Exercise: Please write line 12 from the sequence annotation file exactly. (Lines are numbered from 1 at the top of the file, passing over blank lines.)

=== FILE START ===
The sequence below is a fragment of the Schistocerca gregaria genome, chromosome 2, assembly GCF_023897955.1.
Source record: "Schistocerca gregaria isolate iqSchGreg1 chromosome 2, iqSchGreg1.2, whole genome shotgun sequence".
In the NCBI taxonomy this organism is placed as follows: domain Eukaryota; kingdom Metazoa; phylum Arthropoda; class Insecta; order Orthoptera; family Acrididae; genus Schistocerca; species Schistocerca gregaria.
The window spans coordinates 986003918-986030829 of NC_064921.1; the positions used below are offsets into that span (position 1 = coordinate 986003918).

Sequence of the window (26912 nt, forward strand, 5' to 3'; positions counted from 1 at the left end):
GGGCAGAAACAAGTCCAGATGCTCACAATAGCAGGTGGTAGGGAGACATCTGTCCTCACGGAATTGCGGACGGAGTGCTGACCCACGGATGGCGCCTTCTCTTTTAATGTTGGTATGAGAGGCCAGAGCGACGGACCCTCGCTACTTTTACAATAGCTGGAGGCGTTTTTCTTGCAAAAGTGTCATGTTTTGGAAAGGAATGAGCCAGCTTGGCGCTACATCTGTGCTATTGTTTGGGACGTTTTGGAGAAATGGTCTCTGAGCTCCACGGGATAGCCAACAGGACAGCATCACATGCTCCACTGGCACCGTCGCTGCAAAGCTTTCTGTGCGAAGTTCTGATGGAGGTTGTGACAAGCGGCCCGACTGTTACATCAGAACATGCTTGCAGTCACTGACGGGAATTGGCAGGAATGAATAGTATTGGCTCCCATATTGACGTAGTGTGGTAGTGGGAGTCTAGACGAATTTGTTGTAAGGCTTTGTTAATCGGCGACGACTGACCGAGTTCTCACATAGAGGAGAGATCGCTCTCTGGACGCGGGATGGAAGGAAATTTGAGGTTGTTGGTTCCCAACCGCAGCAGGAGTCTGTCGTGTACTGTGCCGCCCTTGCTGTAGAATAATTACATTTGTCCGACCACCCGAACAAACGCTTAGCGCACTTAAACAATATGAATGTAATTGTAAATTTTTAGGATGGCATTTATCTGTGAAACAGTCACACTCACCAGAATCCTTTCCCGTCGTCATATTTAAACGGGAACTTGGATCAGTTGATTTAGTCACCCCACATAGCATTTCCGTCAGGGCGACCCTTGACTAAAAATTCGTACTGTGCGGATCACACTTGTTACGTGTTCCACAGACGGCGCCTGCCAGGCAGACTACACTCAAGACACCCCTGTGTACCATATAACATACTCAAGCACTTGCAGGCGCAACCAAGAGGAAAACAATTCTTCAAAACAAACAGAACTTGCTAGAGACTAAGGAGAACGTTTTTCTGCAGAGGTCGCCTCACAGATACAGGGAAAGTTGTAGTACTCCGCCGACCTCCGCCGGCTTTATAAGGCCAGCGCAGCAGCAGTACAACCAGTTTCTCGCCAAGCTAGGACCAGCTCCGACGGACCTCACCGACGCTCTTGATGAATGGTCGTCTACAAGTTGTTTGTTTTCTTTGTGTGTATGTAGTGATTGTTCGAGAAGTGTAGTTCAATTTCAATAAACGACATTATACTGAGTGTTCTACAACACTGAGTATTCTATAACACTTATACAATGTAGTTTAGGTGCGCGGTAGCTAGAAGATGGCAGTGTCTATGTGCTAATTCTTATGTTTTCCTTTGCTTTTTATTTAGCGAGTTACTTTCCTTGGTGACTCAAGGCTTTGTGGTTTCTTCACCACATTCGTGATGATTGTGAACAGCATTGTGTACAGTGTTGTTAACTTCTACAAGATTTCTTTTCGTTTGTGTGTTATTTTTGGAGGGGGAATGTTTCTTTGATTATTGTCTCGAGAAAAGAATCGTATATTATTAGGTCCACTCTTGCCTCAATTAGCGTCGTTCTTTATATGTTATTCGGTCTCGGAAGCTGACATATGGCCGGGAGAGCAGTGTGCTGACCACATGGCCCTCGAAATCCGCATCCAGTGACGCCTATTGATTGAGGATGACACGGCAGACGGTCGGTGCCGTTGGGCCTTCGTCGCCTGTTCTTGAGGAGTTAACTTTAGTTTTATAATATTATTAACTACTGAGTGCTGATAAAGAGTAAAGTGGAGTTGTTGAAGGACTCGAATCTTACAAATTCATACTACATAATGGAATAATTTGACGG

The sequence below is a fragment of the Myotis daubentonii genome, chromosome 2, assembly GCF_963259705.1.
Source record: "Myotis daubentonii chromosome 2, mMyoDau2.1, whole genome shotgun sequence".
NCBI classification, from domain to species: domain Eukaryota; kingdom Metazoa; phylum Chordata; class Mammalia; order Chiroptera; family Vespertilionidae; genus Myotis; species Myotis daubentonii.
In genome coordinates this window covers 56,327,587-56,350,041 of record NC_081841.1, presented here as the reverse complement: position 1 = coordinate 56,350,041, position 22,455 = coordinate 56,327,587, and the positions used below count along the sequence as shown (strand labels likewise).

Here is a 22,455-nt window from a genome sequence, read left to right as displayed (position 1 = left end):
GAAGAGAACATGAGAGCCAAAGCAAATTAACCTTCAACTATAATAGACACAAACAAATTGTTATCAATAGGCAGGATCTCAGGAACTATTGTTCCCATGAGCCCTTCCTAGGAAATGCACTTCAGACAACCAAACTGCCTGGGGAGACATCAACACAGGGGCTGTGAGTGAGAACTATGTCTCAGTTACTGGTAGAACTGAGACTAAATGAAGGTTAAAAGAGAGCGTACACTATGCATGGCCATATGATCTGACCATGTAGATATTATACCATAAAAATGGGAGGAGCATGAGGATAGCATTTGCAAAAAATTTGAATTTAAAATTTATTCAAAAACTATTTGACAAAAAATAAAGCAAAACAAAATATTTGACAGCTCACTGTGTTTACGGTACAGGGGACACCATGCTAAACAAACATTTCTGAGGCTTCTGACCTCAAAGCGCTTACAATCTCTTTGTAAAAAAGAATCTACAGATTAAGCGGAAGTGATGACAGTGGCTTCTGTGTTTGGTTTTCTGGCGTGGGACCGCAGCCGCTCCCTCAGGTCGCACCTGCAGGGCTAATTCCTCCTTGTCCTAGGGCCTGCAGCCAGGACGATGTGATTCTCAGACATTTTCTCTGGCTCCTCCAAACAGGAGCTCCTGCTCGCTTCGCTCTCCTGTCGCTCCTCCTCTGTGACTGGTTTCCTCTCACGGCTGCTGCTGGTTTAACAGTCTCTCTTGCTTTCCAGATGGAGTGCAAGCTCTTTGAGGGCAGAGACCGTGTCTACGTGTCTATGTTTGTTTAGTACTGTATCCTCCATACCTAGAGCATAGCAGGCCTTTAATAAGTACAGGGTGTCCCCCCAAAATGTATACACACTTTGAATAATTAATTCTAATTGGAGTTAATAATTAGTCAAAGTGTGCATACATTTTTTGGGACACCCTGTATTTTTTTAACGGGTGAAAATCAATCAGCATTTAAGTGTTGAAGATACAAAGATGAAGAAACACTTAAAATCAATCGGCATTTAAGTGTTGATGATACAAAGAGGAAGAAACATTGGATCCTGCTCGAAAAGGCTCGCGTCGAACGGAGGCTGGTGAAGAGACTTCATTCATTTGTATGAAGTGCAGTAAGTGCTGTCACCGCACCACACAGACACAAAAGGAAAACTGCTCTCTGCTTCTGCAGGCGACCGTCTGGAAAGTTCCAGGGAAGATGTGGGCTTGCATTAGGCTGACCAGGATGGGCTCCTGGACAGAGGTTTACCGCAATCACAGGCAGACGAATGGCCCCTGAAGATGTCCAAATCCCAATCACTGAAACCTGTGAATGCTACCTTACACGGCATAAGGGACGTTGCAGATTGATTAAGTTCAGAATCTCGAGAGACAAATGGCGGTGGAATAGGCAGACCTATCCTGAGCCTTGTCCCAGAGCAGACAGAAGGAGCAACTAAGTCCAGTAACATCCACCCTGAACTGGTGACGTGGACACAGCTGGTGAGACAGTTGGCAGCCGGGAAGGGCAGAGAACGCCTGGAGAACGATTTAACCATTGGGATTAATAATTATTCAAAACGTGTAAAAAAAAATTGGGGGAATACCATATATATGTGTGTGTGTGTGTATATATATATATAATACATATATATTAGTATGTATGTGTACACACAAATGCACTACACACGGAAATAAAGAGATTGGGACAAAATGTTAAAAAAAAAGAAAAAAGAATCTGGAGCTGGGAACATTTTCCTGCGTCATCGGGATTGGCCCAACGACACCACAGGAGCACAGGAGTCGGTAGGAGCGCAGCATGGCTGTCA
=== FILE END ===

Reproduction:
GAAGAGAACATGAGAGCCAAAGCAAATTAACCTTCAACTATAATAGACACAAACAAATTGTTATCAATAGGCAGGATCTCAGGAACTATTGTTCCCATGAGCCCTTCCTAGGAAATGCACTTCAGACAACCAAACTGCCTGGGGAGACATCAACACAGGGGCTGTGAGTGAGAACTATGTCTCAGTTACTGGTAGAACTGAGACTAAATGAAGGTTAAAAGAGAGCGTACACTATGCATGGCCATATGATCTGACCATGTAGATATTATACCATAAAAATGGGAGGAGCATGAGGATAGCATTTGCAAAAAATTTGAATTTAAAATTTATTCAAAAACTATTTGACAAAAAATAAAGCAAAACAAAATATTTGACAGCTCACTGTGTTTACGGTACAGGGGACACCATGCTAAACAAACATTTCTGAGGCTTCTGACCTCAAAGCGCTTACAATCTCTTTGTAAAAAAGAATCTACAGATTAAGCGGAAGTGATGACAGTGGCTTCTGTGTTTGGTTTTCTGGCGTGGGACCGCAGCCGCTCCCTCAGGTCGCACCTGCAGGGCTAATTCCTCCTTGTCCTAGGGCCTGCAGCCAGGACGATGTGATTCTCAGACATTTTCTCTGGCTCCTCCAAACAGGAGCTCCTGCTCGCTTCGCTCTCCTGTCGCTCCTCCTCTGTGACTGGTTTCCTCTCACGGCTGCTGCTGGTTTAACAGTCTCTCTTGCTTTCCAGATGGAGTGCAAGCTCTTTGAGGGCAGAGACCGTGTCTACGTGTCTATGTTTGTTTAGTACTGTATCCTCCATACCTAGAGCATAGCAGGCCTTTAATAAGTACAGGGTGTCCCCCCAAAATGTATACACACTTTGAATAATTAATTCTAATTGGAGTTAATAATTAGTCAAAGTGTGCATACATTTTTTGGGACACCCTGTATTTTTTTAACGGGTGAAAATCAATCAGCATTTAAGTGTTGAAGATACAAAGATGAAGAAACACTTAAAATCAATCGGCATTTAAGTGTTGATGATACAAAGAGGAAGAAACATTGGATCCTGCTCGAAAAGGCTCGCGTCGAACGGAGGCTGGTGAAGAGACTTCATTCATTTGTATGAAGTGCAGTAAGTGCTGTCACCGCACCACACAGACACAAAAGGAAAACTGCTCTCTGCTTCTGCAGGCGACCGTCTGGAAAGTTCCAGGGAAGATGTGGGCTTGCATTAGGCTGACCAGGATGGGCTCCTGGACAGAGGTTTACCGCAATCACAGGCAGACGAATGGCCCCTGAAGATGTCCAAATCCCAATCACTGAAACCTGTGAATGCTACCTTACACGGCATAAGGGACGTTGCAGATTGATTAAGTTCAGAATCTCGAGAGACAAATGGCGGTGGAATAGGCAGACCTATCCTGAGCCTTGTCCCAGAGCAGACAGAAGGAGCAACTAAGTCCAGTAACATCCACCCTGAACTGGTGACGTGGACACAGCTGGTGAGACAGTTGGCAGCCGGGAAGGGCAGAGAACGCCTGGAGAACGATTTAACCATTGGGATTAATAATTATTCAAAACGTGTAAAAAAAAATTGGGGGAATACCATATATATGTGTGTGTGTGTGTATATATATATATAATACATATATATTAGTATGTATGTGTACACACAAATGCACTACACACGGAAATAAAGAGATTGGGACAAAATGTTAAAAAAAAAGAAAAAAGAATCTGGAGCTGGGAACATTTTCCTGCGTCATCGGGATTGGCCCAACGACACCACAGGAGCACAGGAGTCGGTAGGAGCGCAGCATGGCTGTCA